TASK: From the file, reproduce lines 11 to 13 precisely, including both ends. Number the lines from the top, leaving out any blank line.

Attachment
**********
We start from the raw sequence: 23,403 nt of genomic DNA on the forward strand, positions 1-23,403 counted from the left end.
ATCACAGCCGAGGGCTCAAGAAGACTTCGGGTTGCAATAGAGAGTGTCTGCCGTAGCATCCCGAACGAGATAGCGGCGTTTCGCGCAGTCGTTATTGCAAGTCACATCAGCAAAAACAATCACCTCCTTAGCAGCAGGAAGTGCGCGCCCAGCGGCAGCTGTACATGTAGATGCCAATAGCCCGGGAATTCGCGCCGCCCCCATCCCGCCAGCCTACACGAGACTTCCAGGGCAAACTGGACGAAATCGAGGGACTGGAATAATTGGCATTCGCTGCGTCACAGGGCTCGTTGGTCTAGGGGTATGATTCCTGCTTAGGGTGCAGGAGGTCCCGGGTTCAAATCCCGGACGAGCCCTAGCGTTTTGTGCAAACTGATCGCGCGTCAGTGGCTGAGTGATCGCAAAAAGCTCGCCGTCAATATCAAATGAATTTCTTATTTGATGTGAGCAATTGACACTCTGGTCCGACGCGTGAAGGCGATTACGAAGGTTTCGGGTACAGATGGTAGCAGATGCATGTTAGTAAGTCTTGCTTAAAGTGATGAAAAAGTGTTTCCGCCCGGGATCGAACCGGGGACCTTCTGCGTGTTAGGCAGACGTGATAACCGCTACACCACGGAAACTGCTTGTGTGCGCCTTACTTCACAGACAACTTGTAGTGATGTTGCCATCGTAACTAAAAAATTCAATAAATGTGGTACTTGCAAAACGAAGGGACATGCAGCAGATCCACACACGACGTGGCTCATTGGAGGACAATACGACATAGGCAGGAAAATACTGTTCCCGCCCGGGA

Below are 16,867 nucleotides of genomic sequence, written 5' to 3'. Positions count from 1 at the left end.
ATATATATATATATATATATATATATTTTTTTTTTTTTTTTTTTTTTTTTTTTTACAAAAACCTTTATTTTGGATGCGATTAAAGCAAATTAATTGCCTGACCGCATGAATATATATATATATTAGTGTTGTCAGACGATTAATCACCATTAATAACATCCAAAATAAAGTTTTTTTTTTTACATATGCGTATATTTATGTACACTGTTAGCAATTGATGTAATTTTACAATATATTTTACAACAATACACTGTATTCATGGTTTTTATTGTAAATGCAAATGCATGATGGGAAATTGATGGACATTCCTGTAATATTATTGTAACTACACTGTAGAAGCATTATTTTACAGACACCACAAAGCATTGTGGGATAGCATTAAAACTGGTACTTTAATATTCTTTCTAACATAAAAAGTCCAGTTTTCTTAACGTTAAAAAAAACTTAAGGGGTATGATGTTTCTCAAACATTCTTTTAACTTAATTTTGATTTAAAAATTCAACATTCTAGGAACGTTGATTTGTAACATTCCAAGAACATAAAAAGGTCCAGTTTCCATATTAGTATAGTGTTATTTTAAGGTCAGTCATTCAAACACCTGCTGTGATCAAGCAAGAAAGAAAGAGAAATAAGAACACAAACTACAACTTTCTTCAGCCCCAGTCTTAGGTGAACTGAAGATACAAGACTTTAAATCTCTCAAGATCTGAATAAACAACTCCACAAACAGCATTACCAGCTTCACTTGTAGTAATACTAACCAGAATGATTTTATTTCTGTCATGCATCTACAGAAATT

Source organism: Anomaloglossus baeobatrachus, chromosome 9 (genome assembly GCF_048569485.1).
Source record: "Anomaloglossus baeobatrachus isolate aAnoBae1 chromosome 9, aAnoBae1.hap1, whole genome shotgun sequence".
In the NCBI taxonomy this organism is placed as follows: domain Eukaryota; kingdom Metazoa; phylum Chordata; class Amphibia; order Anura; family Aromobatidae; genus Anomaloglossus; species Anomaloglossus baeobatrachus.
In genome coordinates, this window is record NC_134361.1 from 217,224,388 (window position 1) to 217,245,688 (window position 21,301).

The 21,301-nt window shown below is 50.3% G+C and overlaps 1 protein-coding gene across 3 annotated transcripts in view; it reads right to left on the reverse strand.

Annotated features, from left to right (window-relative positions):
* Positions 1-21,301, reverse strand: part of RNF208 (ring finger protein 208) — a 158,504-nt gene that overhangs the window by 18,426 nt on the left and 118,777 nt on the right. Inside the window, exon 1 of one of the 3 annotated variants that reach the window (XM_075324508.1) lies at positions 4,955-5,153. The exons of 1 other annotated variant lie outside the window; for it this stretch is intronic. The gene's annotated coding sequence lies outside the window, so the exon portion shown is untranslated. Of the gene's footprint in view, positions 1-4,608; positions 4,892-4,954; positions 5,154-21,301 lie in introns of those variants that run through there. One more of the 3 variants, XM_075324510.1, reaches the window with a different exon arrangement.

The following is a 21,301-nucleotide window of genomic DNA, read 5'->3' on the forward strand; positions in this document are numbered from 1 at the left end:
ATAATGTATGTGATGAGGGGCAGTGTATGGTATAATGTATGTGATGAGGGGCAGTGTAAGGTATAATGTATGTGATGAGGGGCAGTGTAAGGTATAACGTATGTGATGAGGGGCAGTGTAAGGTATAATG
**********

* Positions 1-21,301, reverse strand: part of RNF208 (ring finger protein 208) — a 158,504-nt gene that overhangs the window by 18,426 nt on the left and 118,777 nt on the right. Inside the window, exon 1 of one of the 3 annotated variants that reach the window (XM_075324508.1) lies at positions 4,955-5,153. The exons of 1 other annotated variant lie outside the window; for it this stretch is intronic. The gene's annotated coding sequence lies outside the window, so the exon portion shown is untranslated. Of the gene's footprint in view, positions 1-4,608; positions 4,892-4,954; positions 5,154-21,301 lie in introns of those variants that run through there. One more of the 3 variants, XM_075324510.1, reaches the window with a different exon arrangement.

The following is a 21,301-nucleotide window of genomic DNA, read 5'->3' on the forward strand; positions in this document are numbered from 1 at the left end:
ATAATGTATGTGATGAGGGGCAGTGTATGGTATAATGTATGTGATGAGGGGCAGTGTAAGGTATAATGTATGTGATGAGGGGCAGTGTAAGGTATAACGTATGTGATGAGGGGCAGTGTAAGGTATAATG